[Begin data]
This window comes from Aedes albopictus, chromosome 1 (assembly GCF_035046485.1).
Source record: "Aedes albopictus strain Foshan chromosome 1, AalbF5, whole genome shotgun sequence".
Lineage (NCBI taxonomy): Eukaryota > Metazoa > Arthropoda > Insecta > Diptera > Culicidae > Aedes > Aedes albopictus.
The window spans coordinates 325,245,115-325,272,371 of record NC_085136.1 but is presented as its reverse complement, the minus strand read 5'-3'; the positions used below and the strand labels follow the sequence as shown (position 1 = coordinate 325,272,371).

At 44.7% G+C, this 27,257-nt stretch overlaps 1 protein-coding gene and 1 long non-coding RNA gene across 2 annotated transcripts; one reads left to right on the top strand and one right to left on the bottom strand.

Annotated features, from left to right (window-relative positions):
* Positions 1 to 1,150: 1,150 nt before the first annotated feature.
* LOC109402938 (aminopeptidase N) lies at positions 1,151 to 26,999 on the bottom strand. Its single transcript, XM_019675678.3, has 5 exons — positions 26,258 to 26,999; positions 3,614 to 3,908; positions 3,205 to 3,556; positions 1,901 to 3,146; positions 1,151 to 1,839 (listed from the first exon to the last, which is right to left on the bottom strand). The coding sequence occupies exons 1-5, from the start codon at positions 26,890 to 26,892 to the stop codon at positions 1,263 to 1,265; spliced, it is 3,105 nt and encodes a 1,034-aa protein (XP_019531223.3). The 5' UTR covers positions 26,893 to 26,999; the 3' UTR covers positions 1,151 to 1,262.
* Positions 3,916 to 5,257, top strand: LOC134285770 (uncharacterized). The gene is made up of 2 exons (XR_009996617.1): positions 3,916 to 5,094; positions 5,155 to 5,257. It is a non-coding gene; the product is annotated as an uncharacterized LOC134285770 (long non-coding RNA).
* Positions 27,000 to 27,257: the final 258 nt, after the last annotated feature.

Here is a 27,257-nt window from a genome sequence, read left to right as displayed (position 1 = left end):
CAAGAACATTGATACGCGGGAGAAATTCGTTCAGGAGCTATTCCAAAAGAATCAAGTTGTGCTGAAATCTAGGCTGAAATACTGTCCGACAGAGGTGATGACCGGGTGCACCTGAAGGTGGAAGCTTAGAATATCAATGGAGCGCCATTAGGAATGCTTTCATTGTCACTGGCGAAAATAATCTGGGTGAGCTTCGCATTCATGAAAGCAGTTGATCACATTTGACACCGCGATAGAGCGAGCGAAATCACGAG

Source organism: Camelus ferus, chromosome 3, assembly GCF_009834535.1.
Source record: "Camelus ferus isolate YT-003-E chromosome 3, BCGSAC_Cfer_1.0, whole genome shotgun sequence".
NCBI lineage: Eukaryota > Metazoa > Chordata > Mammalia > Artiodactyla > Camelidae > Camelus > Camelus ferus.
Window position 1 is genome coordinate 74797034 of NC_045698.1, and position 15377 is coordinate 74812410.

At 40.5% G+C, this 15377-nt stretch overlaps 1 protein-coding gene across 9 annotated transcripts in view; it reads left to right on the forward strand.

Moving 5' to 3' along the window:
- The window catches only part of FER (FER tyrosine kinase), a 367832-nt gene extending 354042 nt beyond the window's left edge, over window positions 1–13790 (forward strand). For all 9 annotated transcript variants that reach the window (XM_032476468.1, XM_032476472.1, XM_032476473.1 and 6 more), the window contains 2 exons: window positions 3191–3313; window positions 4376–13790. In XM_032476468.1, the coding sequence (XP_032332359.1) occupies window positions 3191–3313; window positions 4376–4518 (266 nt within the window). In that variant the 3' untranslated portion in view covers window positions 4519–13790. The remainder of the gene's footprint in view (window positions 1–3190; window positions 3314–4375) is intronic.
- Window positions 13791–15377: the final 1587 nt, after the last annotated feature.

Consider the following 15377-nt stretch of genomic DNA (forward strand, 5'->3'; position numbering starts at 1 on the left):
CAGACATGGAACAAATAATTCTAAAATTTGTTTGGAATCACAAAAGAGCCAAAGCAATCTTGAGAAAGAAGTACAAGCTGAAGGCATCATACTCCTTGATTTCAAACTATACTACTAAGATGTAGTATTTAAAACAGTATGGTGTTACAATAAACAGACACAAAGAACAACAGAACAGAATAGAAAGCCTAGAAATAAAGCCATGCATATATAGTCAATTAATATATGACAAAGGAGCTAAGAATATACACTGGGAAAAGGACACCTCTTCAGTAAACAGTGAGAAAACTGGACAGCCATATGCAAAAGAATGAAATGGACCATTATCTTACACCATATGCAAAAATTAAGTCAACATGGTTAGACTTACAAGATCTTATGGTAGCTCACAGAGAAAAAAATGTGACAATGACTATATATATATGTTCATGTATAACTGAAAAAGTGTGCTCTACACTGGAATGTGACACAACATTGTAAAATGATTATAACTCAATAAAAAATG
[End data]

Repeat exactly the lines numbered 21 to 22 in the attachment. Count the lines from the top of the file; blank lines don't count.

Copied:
Consider the following 15377-nt stretch of genomic DNA (forward strand, 5'->3'; position numbering starts at 1 on the left):
CAGACATGGAACAAATAATTCTAAAATTTGTTTGGAATCACAAAAGAGCCAAAGCAATCTTGAGAAAGAAGTACAAGCTGAAGGCATCATACTCCTTGATTTCAAACTATACTACTAAGATGTAGTATTTAAAACAGTATGGTGTTACAATAAACAGACACAAAGAACAACAGAACAGAATAGAAAGCCTAGAAATAAAGCCATGCATATATAGTCAATTAATATATGACAAAGGAGCTAAGAATATACACTGGGAAAAGGACACCTCTTCAGTAAACAGTGAGAAAACTGGACAGCCATATGCAAAAGAATGAAATGGACCATTATCTTACACCATATGCAAAAATTAAGTCAACATGGTTAGACTTACAAGATCTTATGGTAGCTCACAGAGAAAAAAATGTGACAATGACTATATATATATGTTCATGTATAACTGAAAAAGTGTGCTCTACACTGGAATGTGACACAACATTGTAAAATGATTATAACTCAATAAAAAATG